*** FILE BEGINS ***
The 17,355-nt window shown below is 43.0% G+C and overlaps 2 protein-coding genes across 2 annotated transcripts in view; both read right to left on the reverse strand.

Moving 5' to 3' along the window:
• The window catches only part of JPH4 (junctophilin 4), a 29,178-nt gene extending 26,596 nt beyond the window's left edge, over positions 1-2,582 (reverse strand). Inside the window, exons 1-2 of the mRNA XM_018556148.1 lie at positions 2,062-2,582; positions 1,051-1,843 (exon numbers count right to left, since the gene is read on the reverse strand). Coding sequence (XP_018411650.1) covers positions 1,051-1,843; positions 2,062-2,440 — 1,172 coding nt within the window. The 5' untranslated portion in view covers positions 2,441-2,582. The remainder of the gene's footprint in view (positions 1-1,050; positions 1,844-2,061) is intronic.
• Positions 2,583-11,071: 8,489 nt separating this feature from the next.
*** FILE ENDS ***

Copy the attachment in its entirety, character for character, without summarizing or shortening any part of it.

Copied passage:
The 17,355-nt window shown below is 43.0% G+C and overlaps 2 protein-coding genes across 2 annotated transcripts in view; both read right to left on the reverse strand.

Moving 5' to 3' along the window:
• The window catches only part of JPH4 (junctophilin 4), a 29,178-nt gene extending 26,596 nt beyond the window's left edge, over positions 1-2,582 (reverse strand). Inside the window, exons 1-2 of the mRNA XM_018556148.1 lie at positions 2,062-2,582; positions 1,051-1,843 (exon numbers count right to left, since the gene is read on the reverse strand). Coding sequence (XP_018411650.1) covers positions 1,051-1,843; positions 2,062-2,440 — 1,172 coding nt within the window. The 5' untranslated portion in view covers positions 2,441-2,582. The remainder of the gene's footprint in view (positions 1-1,050; positions 1,844-2,061) is intronic.
• Positions 2,583-11,071: 8,489 nt separating this feature from the next.